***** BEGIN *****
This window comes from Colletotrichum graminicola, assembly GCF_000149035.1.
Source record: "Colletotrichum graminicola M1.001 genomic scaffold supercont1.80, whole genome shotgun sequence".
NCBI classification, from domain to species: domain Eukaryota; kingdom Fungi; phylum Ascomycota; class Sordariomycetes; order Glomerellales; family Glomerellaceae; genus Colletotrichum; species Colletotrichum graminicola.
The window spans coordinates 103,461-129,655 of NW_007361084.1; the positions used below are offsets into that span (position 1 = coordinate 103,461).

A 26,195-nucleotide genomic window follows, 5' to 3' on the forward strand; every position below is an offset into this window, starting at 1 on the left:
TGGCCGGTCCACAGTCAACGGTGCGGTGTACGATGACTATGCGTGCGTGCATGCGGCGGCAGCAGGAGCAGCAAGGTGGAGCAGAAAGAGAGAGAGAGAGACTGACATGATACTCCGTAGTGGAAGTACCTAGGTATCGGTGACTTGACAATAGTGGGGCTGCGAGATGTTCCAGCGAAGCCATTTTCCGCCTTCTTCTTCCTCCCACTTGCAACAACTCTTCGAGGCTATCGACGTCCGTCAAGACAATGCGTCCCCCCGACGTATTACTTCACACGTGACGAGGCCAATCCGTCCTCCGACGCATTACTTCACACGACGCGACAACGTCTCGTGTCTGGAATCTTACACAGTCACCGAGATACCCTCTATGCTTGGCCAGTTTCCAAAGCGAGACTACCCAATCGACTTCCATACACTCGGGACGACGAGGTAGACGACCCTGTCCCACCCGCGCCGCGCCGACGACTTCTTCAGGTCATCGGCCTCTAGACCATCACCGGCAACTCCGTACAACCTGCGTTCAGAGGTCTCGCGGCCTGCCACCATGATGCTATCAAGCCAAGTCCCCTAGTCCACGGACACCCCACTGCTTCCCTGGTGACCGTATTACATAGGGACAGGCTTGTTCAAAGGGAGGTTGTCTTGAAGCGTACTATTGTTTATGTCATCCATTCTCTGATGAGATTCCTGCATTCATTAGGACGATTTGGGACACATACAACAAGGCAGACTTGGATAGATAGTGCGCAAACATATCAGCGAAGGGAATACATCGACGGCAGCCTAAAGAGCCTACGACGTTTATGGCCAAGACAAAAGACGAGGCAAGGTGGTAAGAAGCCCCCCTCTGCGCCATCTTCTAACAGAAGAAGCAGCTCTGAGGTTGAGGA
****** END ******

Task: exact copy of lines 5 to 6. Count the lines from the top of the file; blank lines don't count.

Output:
A 26,195-nucleotide genomic window follows, 5' to 3' on the forward strand; every position below is an offset into this window, starting at 1 on the left:
TGGCCGGTCCACAGTCAACGGTGCGGTGTACGATGACTATGCGTGCGTGCATGCGGCGGCAGCAGGAGCAGCAAGGTGGAGCAGAAAGAGAGAGAGAGAGACTGACATGATACTCCGTAGTGGAAGTACCTAGGTATCGGTGACTTGACAATAGTGGGGCTGCGAGATGTTCCAGCGAAGCCATTTTCCGCCTTCTTCTTCCTCCCACTTGCAACAACTCTTCGAGGCTATCGACGTCCGTCAAGACAATGCGTCCCCCCGACGTATTACTTCACACGTGACGAGGCCAATCCGTCCTCCGACGCATTACTTCACACGACGCGACAACGTCTCGTGTCTGGAATCTTACACAGTCACCGAGATACCCTCTATGCTTGGCCAGTTTCCAAAGCGAGACTACCCAATCGACTTCCATACACTCGGGACGACGAGGTAGACGACCCTGTCCCACCCGCGCCGCGCCGACGACTTCTTCAGGTCATCGGCCTCTAGACCATCACCGGCAACTCCGTACAACCTGCGTTCAGAGGTCTCGCGGCCTGCCACCATGATGCTATCAAGCCAAGTCCCCTAGTCCACGGACACCCCACTGCTTCCCTGGTGACCGTATTACATAGGGACAGGCTTGTTCAAAGGGAGGTTGTCTTGAAGCGTACTATTGTTTATGTCATCCATTCTCTGATGAGATTCCTGCATTCATTAGGACGATTTGGGACACATACAACAAGGCAGACTTGGATAGATAGTGCGCAAACATATCAGCGAAGGGAATACATCGACGGCAGCCTAAAGAGCCTACGACGTTTATGGCCAAGACAAAAGACGAGGCAAGGTGGTAAGAAGCCCCCCTCTGCGCCATCTTCTAACAGAAGAAGCAGCTCTGAGGTTGAGGA